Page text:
As it currently exists, Barnardo Square is less than ten years old. It was formed as part of the development of an adjacent office building, both of which were designed by the Spanish architecture firm MBM. Upon completion in 2007, it was greeted with general disdain from the local architecture community. Paul Clerkin of archiseek called the new office block ‘Robocop on Dame Street’. Frank McDonald wrote in the Irish Times that, ‘It may even be the most detested new addition to the city.’ McDonald went on to quote the noble aspirations of the architects for the square: ‘It is, then, a building with almost no functional program; it is purely an urban design resource, architecture to formalise a space that needs to be a worthy representative of the city centre.’ Unfortunately, the square never blossomed into the successful space that the architects envisioned.
Instead, the urban landscape seems overly hard. McDonald worried that it was, ‘so hard that it is likely to set back ‘hard landscaping’ for years.’ The space is littered with fixed stone benches – miniature architectural follies that bring to mind the urbanist Jan Gehl’s critique that, ‘many designers and architects have a penchant for square stone benches placed decoratively in front of buildings. However, users do not share their affection for this type of uncomfortable city furniture.’
Gehl frequently stresses the importance of ‘staying activities’ in urban zones, but this is evidently lacking in Barnardo Square. Jane Jacobs writes that, ‘The sight of people attracts still other people,’ and it is easy to relate this to an overall lack of street life: if there is no staying power in the space, there is no snowball effect. Without a retail space, a café, a shop, or a restaurant on one of its bounding it edges, there are only the people passing by. This is always going to be a challenge for the square, lopsided on it’s northern edge with the heavy pedestrian flow along Dame Street, and a complete lack of diagonal foot traffic across it. In this way, it is easy to imagine a square that is doomed to under-use.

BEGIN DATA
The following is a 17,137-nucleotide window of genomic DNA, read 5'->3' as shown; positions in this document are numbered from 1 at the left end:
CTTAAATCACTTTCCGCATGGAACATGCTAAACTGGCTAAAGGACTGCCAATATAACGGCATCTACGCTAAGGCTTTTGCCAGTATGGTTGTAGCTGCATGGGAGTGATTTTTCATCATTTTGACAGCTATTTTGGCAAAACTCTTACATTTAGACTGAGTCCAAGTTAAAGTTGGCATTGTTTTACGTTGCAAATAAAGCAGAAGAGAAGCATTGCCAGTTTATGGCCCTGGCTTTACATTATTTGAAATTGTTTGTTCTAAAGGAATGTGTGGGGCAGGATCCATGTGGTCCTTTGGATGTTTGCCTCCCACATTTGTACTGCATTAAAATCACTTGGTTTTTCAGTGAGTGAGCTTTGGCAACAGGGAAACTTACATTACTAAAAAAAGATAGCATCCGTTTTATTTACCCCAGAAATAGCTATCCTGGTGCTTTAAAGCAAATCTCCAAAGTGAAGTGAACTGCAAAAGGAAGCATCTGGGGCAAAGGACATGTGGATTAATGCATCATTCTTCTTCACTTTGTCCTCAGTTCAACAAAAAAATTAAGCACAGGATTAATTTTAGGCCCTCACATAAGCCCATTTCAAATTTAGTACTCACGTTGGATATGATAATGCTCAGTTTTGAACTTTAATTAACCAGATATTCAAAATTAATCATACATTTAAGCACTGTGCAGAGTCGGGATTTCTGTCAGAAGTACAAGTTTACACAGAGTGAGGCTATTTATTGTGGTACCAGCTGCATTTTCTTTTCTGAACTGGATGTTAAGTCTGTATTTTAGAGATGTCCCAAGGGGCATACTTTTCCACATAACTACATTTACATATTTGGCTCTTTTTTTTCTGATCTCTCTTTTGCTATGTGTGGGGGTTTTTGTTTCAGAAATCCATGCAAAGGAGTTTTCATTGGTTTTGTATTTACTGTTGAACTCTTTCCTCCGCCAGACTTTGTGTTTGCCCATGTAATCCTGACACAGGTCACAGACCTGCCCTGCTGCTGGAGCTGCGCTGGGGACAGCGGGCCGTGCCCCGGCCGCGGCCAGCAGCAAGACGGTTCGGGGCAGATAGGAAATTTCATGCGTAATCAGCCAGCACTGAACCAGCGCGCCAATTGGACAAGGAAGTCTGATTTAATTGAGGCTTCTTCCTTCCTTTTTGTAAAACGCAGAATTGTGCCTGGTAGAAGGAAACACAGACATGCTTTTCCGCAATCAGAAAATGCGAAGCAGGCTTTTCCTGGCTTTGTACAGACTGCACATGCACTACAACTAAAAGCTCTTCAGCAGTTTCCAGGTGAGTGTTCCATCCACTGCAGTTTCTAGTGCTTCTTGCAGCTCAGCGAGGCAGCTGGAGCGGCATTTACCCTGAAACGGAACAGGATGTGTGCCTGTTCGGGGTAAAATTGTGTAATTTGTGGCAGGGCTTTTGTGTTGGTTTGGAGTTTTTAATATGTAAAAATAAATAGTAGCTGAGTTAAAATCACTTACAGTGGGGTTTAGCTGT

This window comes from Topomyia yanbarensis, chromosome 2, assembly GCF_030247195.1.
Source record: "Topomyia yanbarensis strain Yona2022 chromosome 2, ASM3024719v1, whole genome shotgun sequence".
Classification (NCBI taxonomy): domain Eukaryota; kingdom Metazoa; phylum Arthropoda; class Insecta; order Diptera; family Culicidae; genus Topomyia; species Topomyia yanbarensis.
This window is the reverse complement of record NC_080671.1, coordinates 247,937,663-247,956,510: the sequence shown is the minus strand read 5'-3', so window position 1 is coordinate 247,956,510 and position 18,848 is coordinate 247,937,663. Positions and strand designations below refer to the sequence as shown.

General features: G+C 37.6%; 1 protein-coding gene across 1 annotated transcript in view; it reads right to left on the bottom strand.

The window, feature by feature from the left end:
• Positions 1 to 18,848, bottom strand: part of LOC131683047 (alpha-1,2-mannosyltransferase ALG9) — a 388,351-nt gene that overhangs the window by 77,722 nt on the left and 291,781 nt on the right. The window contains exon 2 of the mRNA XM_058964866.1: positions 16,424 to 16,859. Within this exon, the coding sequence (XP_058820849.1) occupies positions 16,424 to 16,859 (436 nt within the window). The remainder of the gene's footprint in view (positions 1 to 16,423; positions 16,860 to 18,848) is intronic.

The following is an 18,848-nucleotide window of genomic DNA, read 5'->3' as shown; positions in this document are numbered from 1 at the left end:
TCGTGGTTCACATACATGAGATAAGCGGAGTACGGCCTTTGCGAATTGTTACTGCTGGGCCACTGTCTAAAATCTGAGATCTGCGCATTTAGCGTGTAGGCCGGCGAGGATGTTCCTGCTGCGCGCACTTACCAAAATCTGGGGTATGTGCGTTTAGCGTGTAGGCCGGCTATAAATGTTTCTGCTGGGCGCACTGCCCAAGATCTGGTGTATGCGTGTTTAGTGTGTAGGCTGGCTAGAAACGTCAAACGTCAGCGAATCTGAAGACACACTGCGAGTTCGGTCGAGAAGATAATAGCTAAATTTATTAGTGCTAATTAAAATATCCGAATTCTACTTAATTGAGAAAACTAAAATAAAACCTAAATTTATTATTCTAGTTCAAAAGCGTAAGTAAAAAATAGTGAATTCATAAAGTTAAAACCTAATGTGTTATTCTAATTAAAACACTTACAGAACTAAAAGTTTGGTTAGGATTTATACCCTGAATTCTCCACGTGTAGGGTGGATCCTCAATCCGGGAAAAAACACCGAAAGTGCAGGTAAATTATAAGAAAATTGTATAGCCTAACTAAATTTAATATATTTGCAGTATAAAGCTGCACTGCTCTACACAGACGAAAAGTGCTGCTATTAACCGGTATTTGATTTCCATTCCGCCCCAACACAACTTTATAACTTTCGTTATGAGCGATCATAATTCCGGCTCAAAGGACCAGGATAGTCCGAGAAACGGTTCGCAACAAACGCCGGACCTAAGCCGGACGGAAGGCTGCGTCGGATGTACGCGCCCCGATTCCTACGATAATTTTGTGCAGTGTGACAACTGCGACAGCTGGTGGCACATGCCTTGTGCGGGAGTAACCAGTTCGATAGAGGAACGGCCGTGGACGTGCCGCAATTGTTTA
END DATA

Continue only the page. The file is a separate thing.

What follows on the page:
In truth, the provision of a ‘staying activity’ was never completely neglected. It was intended that the coffee shop located in City Hall would spill out onto the new square. However, with no visual link to connect the two, this never materialised. The relationship between inside and outside is extremely weak, while the street topography and bicycle parking further sever the building’s link to the civic space beyond.
City Hall was never designed to relate to such a substantial open space, and its weak relationship to the square is understandable. However, this is not true for the new office building. Here was an opportunity to create something that interacted with the square in a meaningful way. But it completely fails to do so. It is as blank and as hard as the surface of the plaza, like one of the benches, oversized and turned on its side. As McDonald aptly summarises: ‘the squat, bunker-like ground floor, with its cut-out entrance, resembles a security installation.’ These are formal and aesthetic concerns, but the argument is also functional. Designed together, the building has a responsibility to serve the square, but instead it retreats from it. Something as simple as a hole-in-the-wall coffee shop could have made a noticeable improvement to the the quality of this urban space.
All, perhaps, is not lost however. Dublinbikes and free wifi have appeared in the past few years, and the square is occasionally used for events such as outdoor painting workshops and art installations. These are great developments that improve the quality of our public realm, and should be encouraged. But they can’t change fundamental flaws. That is primarily the job of our architects and planners. To this end, an alternative future for the square has been proposed as part of the ‘Dubline’ tourist trail. The Dubline is a planned route between College Green and Kilmainham, and there are plans to establish an ‘Information Hub’ as part of a major redevelopment of Barnardo Square. This project recognises the square’s importance, ‘along the visitor journey, providing a place of orientation and information,’ whilst simultaneously noting that it currently, ‘fails to capitalise on its superb location.’ Hopefully those spearheading the Dubline proposal can help to rectify past mistakes, and provide the city with the public space that it deserves.